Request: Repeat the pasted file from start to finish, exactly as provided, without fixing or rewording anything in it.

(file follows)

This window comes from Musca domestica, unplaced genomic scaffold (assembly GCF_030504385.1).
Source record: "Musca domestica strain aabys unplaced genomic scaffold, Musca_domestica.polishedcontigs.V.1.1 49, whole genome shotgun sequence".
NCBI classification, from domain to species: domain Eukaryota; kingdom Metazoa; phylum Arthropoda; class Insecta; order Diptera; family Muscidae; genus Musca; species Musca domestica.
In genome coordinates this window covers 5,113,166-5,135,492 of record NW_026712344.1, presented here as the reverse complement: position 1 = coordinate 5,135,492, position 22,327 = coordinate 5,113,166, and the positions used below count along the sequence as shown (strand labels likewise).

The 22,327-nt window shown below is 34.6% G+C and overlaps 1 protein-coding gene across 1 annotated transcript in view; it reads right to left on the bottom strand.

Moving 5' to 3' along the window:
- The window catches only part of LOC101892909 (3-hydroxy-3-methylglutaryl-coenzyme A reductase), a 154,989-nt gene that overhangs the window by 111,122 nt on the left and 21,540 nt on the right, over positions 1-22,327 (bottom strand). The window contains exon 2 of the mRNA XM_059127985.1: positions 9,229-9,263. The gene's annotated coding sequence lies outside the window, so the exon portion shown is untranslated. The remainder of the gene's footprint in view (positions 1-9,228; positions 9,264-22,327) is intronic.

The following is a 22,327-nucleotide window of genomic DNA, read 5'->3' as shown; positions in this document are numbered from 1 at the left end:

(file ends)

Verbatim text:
This window comes from Musca domestica, unplaced genomic scaffold (assembly GCF_030504385.1).
Source record: "Musca domestica strain aabys unplaced genomic scaffold, Musca_domestica.polishedcontigs.V.1.1 49, whole genome shotgun sequence".
NCBI classification, from domain to species: domain Eukaryota; kingdom Metazoa; phylum Arthropoda; class Insecta; order Diptera; family Muscidae; genus Musca; species Musca domestica.
In genome coordinates this window covers 5,113,166-5,135,492 of record NW_026712344.1, presented here as the reverse complement: position 1 = coordinate 5,135,492, position 22,327 = coordinate 5,113,166, and the positions used below count along the sequence as shown (strand labels likewise).

The 22,327-nt window shown below is 34.6% G+C and overlaps 1 protein-coding gene across 1 annotated transcript in view; it reads right to left on the bottom strand.

Moving 5' to 3' along the window:
- The window catches only part of LOC101892909 (3-hydroxy-3-methylglutaryl-coenzyme A reductase), a 154,989-nt gene that overhangs the window by 111,122 nt on the left and 21,540 nt on the right, over positions 1-22,327 (bottom strand). The window contains exon 2 of the mRNA XM_059127985.1: positions 9,229-9,263. The gene's annotated coding sequence lies outside the window, so the exon portion shown is untranslated. The remainder of the gene's footprint in view (positions 1-9,228; positions 9,264-22,327) is intronic.

The following is a 22,327-nucleotide window of genomic DNA, read 5'->3' as shown; positions in this document are numbered from 1 at the left end: